Construction industry had highest number of insolvencies in the UK

How those in the construction industry can prevent bad debts

In comes as no surprise to those in the construction and building supplies industry that their’s has the highest rate of insolvency in the country.

Since 2014 builders and their sub-contractors have been going out of business more than any other sector according The Gazette – the Government’s recorder of insolvencies.

Writing in The Gazette, Wombie Bond Dickinson (UK) LLP solicitor Philippa Jones gives some tips on how those in the building industry can protect themselves against bad debt following the disaster of Carillion. Some are fairly basic such as obtaining credit checks on firms that are causing concern – something you can do with ICSM Credit. While others such as Parent Company Guarantees are less well known.

Other ideas include inserting a Retention of Title clause into the terms and conditions allowing a sub-contractor to legally take back materials and equipment on a site after the construction company has gone bust.

The construction industry is notorious for the use of subcontractors and for a race to the bottom in terms of pitching for a tender leaving little room for unexpected costs, bad weather or unforeseen problems. It’s not unique in industry as other sectors such as haulage, printing and sign-making also have similar problems.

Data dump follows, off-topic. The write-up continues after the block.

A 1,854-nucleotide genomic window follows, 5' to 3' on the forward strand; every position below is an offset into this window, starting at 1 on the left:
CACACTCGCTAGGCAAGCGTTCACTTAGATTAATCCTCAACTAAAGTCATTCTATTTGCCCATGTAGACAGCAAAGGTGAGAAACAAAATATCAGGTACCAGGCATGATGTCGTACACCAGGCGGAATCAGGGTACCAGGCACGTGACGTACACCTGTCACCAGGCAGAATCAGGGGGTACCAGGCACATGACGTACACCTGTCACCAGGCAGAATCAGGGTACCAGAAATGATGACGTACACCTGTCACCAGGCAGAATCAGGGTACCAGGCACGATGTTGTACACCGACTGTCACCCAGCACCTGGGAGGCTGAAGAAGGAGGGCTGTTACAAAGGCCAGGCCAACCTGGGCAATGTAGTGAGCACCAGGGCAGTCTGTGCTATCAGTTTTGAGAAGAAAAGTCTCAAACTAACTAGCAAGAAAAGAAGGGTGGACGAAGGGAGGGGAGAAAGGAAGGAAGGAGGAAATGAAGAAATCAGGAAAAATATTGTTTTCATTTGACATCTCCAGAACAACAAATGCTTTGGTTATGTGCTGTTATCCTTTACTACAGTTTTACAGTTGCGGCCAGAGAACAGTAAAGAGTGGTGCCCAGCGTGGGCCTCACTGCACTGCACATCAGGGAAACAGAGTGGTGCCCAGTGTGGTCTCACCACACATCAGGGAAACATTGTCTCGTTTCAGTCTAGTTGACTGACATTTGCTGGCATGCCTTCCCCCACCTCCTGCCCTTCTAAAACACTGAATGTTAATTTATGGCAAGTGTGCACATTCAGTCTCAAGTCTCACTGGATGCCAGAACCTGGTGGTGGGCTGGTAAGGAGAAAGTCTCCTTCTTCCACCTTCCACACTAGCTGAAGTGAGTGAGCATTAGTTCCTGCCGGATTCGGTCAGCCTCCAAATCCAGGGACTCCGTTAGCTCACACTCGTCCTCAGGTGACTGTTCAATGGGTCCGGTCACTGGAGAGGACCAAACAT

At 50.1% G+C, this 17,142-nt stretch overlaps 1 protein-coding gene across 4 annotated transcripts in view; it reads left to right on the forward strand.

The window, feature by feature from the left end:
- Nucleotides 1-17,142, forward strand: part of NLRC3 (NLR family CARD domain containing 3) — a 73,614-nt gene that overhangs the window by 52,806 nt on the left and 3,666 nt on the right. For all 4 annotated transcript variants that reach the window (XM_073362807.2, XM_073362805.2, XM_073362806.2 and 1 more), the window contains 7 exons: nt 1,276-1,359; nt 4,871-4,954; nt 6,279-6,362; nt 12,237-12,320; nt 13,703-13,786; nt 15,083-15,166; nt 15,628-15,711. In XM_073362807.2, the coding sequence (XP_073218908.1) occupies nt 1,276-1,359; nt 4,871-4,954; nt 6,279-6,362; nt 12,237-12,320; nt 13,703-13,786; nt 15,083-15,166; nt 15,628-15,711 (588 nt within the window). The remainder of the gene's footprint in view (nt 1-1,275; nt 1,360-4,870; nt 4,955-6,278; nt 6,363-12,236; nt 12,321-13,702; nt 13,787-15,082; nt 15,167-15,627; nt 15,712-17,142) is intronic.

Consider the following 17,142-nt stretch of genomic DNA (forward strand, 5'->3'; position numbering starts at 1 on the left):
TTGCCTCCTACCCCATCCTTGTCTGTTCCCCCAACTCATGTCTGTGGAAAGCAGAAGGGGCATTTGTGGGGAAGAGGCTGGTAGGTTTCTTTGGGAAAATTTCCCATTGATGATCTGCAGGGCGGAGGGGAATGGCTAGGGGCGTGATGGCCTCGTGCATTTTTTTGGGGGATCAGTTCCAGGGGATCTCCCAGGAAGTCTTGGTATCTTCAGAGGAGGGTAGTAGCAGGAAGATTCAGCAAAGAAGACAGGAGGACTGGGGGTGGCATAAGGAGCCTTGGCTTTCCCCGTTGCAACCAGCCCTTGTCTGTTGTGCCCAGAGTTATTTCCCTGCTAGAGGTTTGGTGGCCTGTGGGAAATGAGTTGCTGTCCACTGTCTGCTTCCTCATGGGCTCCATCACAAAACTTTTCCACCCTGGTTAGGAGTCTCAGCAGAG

Philippa Jones said: “Finally, the domino effect reflects the impact the insolvency of one party higher up the chain can have on others, such as a main contractor on a subcontractor. The failure of one business can have adverse effects for others in the chain who are reliant on the project income to fund their works.”

She said: “The construction industry suffers from an almost unavoidable lag between work being performed and payment being received. Contracts often provide for stage or periodic payments in arrears. This can result in the supply chain carrying significant work in progress until payment is received.

“Cashflow issues can result from this payment delay if businesses have to wait up to 90 days or more for invoices to be paid, or in some cases (for various reasons) as they may not be paid at all. Ultimately, late payments and bad debts are the main triggers for insolvency.”

The article is very stiff, and it should be remembered the author is a solicitor, but it is worth a full read.


For details about ICSM Credit call 0844 854 1850 or visit the website or email Ian at on how to subscribe and to join the UK’s credit intelligence network to avoid bad debts and late payers. Follow ICSM Credit on FaceBook, Twitter and YouTube and Ian Carrotte on LinkedIn.

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